It might be the holiday spirit or just thoughts about next spring's income-tax bill, but lots of people start feeling charitable as the end of the year approaches. If you are thinking of gathering a few more charitable deductions before 2003 expires, start planning now. Not only will you avoid the last-minute rush, you may be able to get more benefit for your buck.
Unless you already know where you want your money to go, spend some time thinking about what would make your neighborhood or the world a better place. Popular charitable categories include education, religion, arts and culture, human services, medicine and the environment. Which appeals to you?
Find out the names of organizations doing good work in your area of interest by asking leaders in your community and friends who do volunteer work. Then check out their recommendations by logging onto www.guidestar.org. This Web site offers information about charities' finances, mission, accomplishments and leadership.
Contact the charities you like best and ask for information about their giving options. All charities take cash, of course, but some have special programs to encourage larger gifts. For example, some offer charitable gift annuities that pay a monthly income for life. Because you get back a benefit, you only get a partial income tax deduction. However, this might be a good choice if you need to generate income from your assets. Charitable trusts can also be designed to meet specific income or estate-planning goals.
Look at your stock portfolio as a potential source for gifts. By giving away stocks that have appreciated in value, you avoid paying capital gains taxes and still get the full market value as a charitable deduction. If your stocks have declined in value, sell them and give the charity the proceeds. You can use the capital loss on your income tax return.
Paid-up life insurance policies, real estate and valuable art works are less conventional gifts that some charities may be equipped to accept. Be sure to ask the charity before transferring ownership.
Instead of giving directly to charity, you might consider giving to a community foundation or one of the charitable gift funds available at large mutual fund companies and brokerage firms. You can get a charitable deduction upfront for your gift, then spread payments to charities over a period of years if you like.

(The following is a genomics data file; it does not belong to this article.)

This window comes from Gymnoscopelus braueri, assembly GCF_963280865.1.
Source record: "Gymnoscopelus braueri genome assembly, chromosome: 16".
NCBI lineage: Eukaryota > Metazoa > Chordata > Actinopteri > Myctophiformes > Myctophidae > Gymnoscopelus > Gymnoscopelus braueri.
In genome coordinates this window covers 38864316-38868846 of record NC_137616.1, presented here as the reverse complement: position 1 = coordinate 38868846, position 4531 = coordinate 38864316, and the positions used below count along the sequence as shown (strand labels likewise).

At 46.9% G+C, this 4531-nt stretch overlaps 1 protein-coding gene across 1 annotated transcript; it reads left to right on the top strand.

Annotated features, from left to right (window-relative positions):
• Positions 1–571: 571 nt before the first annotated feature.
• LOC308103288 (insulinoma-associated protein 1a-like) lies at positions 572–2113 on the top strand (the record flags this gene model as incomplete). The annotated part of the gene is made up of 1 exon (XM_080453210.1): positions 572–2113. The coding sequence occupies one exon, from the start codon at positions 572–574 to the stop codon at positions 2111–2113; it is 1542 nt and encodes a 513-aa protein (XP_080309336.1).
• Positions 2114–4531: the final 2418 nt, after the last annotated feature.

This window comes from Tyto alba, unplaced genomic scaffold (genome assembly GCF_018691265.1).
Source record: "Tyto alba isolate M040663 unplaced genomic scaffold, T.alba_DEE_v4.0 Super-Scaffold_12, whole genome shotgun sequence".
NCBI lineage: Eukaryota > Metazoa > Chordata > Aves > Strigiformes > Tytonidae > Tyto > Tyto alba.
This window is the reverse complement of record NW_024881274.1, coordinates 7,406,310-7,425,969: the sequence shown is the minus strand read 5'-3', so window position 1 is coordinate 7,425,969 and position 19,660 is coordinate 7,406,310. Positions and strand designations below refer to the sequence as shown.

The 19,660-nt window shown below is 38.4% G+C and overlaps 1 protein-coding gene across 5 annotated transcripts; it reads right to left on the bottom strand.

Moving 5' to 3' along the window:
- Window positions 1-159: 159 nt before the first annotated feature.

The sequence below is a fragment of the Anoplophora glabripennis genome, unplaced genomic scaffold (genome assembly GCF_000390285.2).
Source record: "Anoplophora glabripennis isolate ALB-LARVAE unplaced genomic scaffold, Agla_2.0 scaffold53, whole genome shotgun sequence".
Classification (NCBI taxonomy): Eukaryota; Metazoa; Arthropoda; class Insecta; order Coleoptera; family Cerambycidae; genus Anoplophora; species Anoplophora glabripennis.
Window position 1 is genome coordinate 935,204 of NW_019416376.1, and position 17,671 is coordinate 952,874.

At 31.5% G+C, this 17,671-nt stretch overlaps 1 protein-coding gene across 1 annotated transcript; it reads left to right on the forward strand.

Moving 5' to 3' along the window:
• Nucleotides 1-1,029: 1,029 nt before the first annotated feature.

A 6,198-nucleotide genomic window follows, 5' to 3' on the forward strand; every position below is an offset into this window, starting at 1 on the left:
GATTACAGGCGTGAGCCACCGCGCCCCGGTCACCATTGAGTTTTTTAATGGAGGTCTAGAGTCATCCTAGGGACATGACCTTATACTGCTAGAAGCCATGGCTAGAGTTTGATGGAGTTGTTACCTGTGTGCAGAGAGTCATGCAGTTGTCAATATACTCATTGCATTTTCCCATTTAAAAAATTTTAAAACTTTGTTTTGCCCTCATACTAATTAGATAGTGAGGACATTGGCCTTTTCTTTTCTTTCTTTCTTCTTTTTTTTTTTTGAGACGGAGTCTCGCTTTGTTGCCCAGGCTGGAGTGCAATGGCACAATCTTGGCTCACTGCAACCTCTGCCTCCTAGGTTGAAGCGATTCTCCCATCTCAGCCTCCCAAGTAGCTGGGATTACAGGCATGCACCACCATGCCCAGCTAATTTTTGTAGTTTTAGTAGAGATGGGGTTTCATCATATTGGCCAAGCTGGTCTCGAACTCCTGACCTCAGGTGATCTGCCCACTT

Q. My inlaws, who are in their late 60s, live in a motor home that's worth less than what they owe on the loan. Although they receive a nice pension and Social Security, they are struggling because of the increase in gas prices. They've cashed out all their stocks to live on and are ill-prepared for an emergency. Would it be advantageous to sell the motor home for a loss and start over in a condo or something that is a fixed payment and not contingent on gas prices and travel expenses?
The increase in the price of gas is only part of the reason your inlaws are struggling. The underlying problem is their failure to adequately save for the retirement lifestyle they envisioned. Eventually they will have to face reality, although that may not be until the motor home breaks down on the road and they don't have a dime in the bank or access to any more credit.
Financially prudent people have all sorts of different housing arrangements. What they have in common is that they spend less than their income and keep a financial cushion for emergencies and unexpected expenses. Housing costs are never truly "fixed," as any homeowner knows. You can help by collecting information about potential options, but ultimately, it is your inlaws who have to be motivated to change their lifestyle. It's not easy to give up on a dream, however unrealistic it might be.
Q. What is a reasonable expense ratio to pay on a mutual fund?
Avoid any fund with annual expenses above the average, which is 1.57 percent for stock funds and 1.09 percent for bond funds. What I consider "reasonable" is lower than that. I wouldn't pay an expense ratio of more than 1 percent for a stock fund or 0.75 percent for a bond fund unless I really believed the manager had something special to offer that I couldn't get elsewhere for less. If you are buying an index fund, expenses should be even lower. The Vanguard funds set the standard in that department.
_ Helen Huntley writes about investing and markets for the Times. If you have a question about investments or personal finance, send it to On Money. We'll try to answer those we think are of greatest reader interest. All questions must be submitted in writing, but readers' names will not be published. Send questions to Helen Huntley, Times, P.O. Box 1121, St. Petersburg, FL 33731.